After collection, Etaferahu and Zewdu assemble the eggs in wooden boxes, which were originally constructed to transport tomatoes. They place different packing materials (such as teff or wheat straw) inside the boxes to protect the eggs. Etaferahu said that some of the eggs which break during quality assessment and packing prior to transportation are used to make omelettes for customers in their shop.

Each week, anywhere from 13 to 15 boxes, each with about 1,000 eggs, are packed and transported to Hawassa. The packed boxes are transported by trucks along with other commodities such as vegetables. Transport charges are ETB25 per box and approximately 20 eggs per box (one per cent) get damaged during transport.

Retailers in Hawassa use small cardboard or bamboo boxes and plastic bags with similar packing materials when they sell the eggs. They also use sawdust from furniture shops and sawmills as packing material.

Etaferahu and Zewdu are eager to improve and expand their egg marketing business beyond the Hawassa market but face many challenges. These include lack of working capital, especially during peak demand periods, poor egg transport containers and lack of a proper egg transport system. Moreover, since the couple does not have direct links with users such as hotels, pastry shops and other institutional buyers, they sell eggs at a lower price directly to wholesalers or retailers at Hawassa market.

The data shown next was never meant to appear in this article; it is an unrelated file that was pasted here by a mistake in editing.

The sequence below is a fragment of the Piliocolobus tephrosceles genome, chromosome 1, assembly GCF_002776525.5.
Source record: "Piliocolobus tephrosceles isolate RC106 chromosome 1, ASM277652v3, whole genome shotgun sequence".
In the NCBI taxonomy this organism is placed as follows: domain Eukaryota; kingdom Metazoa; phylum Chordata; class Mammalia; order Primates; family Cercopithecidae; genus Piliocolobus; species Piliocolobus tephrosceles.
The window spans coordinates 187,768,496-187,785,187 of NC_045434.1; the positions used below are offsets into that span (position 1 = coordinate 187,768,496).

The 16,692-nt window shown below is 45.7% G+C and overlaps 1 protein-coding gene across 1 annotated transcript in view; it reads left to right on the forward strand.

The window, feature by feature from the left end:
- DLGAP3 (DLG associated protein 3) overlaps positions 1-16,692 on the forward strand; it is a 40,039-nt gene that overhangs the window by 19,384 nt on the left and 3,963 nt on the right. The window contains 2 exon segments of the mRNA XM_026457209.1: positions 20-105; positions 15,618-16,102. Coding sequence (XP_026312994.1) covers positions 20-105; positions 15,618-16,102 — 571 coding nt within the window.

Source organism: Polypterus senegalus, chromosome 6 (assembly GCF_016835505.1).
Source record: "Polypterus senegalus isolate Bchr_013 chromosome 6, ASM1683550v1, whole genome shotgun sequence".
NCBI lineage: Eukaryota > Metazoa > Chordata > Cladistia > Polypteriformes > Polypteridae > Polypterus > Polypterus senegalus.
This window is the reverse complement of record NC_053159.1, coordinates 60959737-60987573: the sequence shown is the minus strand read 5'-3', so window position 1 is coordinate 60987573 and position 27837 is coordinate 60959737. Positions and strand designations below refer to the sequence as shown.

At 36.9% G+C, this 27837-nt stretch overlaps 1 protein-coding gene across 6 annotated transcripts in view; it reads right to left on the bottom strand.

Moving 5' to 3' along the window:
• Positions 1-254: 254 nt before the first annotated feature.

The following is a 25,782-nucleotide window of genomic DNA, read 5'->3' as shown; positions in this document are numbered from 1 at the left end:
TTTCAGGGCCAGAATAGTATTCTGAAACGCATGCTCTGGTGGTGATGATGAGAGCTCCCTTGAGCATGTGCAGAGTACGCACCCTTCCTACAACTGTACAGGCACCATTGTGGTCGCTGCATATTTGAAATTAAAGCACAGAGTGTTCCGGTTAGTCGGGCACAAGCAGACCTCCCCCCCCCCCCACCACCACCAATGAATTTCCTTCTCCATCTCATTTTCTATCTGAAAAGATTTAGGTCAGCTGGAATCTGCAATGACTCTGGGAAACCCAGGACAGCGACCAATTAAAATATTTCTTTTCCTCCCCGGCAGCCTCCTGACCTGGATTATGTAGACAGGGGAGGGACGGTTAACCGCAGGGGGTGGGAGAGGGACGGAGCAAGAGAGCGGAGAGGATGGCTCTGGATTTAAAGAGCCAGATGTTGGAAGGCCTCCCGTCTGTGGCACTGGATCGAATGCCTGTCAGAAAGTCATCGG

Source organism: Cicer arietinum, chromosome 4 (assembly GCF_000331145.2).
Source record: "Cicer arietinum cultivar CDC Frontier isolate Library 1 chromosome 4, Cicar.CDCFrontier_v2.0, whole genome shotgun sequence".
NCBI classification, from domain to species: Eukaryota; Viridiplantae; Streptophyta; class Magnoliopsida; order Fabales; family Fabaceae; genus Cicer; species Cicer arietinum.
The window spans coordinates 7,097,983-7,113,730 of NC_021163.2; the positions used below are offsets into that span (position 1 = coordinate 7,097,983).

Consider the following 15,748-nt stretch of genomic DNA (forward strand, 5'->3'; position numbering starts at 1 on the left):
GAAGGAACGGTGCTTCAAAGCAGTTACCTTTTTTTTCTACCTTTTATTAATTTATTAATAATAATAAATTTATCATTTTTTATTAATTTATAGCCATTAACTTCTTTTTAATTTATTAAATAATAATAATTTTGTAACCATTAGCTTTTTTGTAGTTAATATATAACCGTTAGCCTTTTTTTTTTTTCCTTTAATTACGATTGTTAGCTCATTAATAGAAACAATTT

To help address their working capital limitations, Zewdu attended a training course on basic business skills organised by LIVES. The training included topics such as business plan preparation as well as marketing. Staff from Omo Micro Finance and technical staff from the Zonal Office of Agricultural also took part in the workshop. This helped Zewdu create a network to develop a business plan which will then be considered by a lending institution.

To reduce losses due to packing/transportation, LIVES is assisting in identifying sources for improved egg packaging materials. LIVES will also provide further support on possible markets and egg bulking arrangements to reduce transport cost per unit of egg in LIVES intervention districts in Sidama.

This article was written by Yoseph Mekasha and Dirk Hoekstra with contributions by Tesfaye Shewage, Birhanu Biazin and Dereje Legesse and was first published by Livestock and Irrigation Value Chains for Ethiopian Smallholders (LIVES) from the International Livestock Research Institute (ILRI) in Nairobi, Kenya.

February 2015